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Traveling through Latin America

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BC: Jesse, Ken, Jocelyn Spring 2010

FC: Traversing Latin America By: Kenneth Colarte, Jesse Morrison, and Jocelyn Bash

1: This digital story starts out with Kenneth Colarte, Jesse Morrison, and Jocelyn Bash of Dr. McCullough's ED 217 class. We have decided to travel through Latin America and our current location is El Paso, Texas. It is the border town of Mexico and the United States. The first city we will embark on the other side of the Mexican border is Ciudad Juarez. We don't plan on staying in Juarez long because of it's high volume in drug and gang related violence. It is quite a scary place for tourists due to kidnappings, shootings and robberies from organized criminals.

2: Now the three of us are at the ancient Inca ruins of Machu Picchu in Peru. It is world famous for being a historical sanctuary. It was built by the Incas during the 1400's. In 1572 it was completely abandoned by the Incas, many believe it was because of the Spanish Conquest. It provides revenue for Peru through tourism. Many tourists from all around the world visit the ruins.

3: We now find ourselves at Teotihuacan, Mexico. It is thirty miles northeast of Mexico City. Teotihuacan is an ancient city of the Mayans. It was the first large city with an estimated population of 125,000 during preindustrial times.

4: While in Teotihuacan, we decided to check out the pyramids within. We ventured the Pyramid of the Sun. It was built by the Mayans between 1-250 A.D. Each side is 730 feet in length and it is 200 feet high. It is the largest structure in Teotihuacan. It was used for religious reasons, including sacrifice.

5: Another pyramid lays within the vicinity of Teotihuacan. Counterpart of the Pyramid of the Sun, the Pyramid of the Moon is the second largest structure within Teotihuacan behind the Pyramid of the Sun. It was built between 200-450 A.D. It was built over an existing structure that predated the Pyramid of the Sun. Currently archaeologists are still finding new discoveries within the pyramid.

6: Dia de los Muertos When one travels to Mexico at the end of October and early November they will see the preparations and celebrations that honor the ancestry of the Mexican people. La Ofrendas are the altars that honor the dead. The word means offering in Spanish and the altar is for gifts to the ancestors, rather than for worshiping.

7: Skulls and skeletons are popular symbols of the day. | Families like those to the right, decorate and clean the graves of loved ones for the festival

8: La Ceiba If one would rather travel in May, the third Saturday in May is very lively in La Ceiba, Honduras. This festival starts the week before and can be equated to the United States Mardi Gras celebration. The town triples in size as they celebrate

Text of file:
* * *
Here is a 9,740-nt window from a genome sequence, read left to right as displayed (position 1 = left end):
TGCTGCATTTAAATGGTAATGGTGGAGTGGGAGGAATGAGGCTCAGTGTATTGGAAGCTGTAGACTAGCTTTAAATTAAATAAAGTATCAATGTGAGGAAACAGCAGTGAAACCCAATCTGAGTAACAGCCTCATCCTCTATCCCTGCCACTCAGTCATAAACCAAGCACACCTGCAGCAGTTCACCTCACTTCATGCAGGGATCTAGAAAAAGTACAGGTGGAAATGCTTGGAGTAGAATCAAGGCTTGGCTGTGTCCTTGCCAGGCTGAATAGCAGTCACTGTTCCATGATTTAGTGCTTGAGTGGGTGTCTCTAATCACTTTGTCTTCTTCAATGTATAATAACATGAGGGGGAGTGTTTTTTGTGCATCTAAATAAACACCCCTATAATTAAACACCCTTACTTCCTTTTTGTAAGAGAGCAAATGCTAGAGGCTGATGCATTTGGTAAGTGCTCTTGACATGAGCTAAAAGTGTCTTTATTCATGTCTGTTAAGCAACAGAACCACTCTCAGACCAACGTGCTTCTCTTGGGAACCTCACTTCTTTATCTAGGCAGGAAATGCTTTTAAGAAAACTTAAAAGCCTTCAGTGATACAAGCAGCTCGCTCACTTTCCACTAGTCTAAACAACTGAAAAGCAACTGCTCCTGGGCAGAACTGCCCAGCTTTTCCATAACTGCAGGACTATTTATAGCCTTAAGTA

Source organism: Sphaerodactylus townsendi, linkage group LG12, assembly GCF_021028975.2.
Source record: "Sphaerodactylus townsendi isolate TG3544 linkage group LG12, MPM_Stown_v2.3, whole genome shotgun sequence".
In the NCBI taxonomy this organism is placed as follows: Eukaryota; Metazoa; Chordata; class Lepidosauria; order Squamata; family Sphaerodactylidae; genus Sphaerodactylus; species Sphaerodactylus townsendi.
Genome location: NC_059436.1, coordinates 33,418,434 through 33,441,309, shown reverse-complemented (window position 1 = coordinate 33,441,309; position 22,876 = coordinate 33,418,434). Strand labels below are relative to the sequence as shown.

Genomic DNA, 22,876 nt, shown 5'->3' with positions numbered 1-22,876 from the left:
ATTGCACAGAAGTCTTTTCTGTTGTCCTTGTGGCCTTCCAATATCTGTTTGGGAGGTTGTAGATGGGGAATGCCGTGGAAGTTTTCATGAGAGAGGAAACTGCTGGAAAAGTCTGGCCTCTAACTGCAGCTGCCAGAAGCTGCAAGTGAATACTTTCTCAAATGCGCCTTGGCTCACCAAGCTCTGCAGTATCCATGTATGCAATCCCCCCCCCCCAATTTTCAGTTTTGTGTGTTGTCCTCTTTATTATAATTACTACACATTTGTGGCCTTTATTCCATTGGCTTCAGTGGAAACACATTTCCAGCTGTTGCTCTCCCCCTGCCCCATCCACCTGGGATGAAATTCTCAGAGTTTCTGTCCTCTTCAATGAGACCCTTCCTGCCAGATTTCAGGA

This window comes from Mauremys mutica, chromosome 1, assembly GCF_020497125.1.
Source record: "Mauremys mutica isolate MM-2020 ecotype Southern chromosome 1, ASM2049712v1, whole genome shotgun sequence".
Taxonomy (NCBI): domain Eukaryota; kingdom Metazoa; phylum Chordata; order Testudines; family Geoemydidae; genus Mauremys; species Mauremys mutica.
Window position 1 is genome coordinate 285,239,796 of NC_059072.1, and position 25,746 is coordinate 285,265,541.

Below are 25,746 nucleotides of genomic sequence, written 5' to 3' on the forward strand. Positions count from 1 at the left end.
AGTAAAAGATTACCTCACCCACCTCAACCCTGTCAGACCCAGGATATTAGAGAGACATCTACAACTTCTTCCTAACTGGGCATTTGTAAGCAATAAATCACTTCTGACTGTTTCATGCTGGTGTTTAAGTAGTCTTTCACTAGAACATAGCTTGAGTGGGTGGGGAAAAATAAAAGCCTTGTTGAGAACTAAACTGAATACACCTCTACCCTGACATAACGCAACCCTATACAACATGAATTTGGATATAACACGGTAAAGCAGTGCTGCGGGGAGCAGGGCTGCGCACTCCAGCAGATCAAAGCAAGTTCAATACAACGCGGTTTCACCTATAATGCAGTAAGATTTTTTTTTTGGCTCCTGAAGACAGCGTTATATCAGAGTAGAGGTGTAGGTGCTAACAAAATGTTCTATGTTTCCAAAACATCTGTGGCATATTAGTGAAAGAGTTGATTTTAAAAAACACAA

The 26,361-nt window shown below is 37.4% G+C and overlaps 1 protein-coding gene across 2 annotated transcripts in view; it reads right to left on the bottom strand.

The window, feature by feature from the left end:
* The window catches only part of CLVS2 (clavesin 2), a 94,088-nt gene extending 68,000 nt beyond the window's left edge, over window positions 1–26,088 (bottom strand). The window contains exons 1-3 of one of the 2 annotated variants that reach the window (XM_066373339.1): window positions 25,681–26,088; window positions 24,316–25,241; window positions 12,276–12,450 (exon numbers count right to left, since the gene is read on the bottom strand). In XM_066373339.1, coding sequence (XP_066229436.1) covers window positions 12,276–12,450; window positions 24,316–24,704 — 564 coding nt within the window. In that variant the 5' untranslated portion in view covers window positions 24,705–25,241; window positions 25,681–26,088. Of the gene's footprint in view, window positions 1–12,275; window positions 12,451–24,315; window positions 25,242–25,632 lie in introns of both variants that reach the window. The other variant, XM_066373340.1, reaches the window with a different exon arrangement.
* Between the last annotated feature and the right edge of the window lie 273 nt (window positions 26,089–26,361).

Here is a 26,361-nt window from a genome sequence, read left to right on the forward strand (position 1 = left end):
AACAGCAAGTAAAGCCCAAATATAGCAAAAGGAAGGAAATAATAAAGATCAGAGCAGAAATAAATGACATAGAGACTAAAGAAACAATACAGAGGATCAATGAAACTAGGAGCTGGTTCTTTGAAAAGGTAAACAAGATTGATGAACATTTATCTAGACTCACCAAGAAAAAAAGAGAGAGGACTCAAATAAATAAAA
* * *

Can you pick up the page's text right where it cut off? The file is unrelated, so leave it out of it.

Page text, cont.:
9: Isidore the Laborer The patron saint of peasants and day laborers. Known for goodness toward poor and animals. This saint can bless the fields and is celebrated in La Ceiba's Carnival.

10: Toro Guaco In the summer, a traveler such as the 3 of us can visit the Toro Guaco which is no ordinary celebration. Visiting these Nicaragua events will transport you to the 1500s, as Nicaraguans engage in mock battles and imitate characters from Spanish folklore. Some of the largest Toro Guaco celebrations in the country take place in Managua in early August, in honor of the patron Saint of Managua, Santiago

11: Compromises most of South America | Worlds eighth largest country | ARGENTINA! ARGENTINA! ARGENTINA! | Has some of the worlds largest mountains, deserts, and waterfalls | Land ranging from remote Southern Patagonia to metropolis Buenos Aires

12: More than one-third of Argentina's population lives in its capital city Buenos Aires. It is very lively with much diversity

13: In Argentina, it's increasingly common for people to direct their prayers to the spirit of the 19th century the "gaucho." Legend has it that Gaucho Gil was a good hearted-outlaw who stole from the rich and gave to the poor.

14: Amazon The Amazon is one of the worlds greatest resources. It produces 20% of the worlds oxygen; therefore, known as the "Lungs of Our Planet". Its name originates from the Amazon River, the life force of the Rain Forest. Covering more than half of Brazil, scientists believe it to contain more than half of the worlds species.

15: Rainforest's house about 50% of the worlds plant and animal species. Colorful and unusual animals dwell in all four areas of the forest. All types of creatures are represented, from large mammals to tiny insects. Plants provide food for the animals as well as take part in the exchange of gases.

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  • By: Kenneth C.
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  • Title: Traveling through Latin America
  • This is a digital story telling experience for ED217. This is group 6's digital story. Kenneth Colarte. Jocelyn Bash. Jesse Morrison.
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  • Published: over 6 years ago

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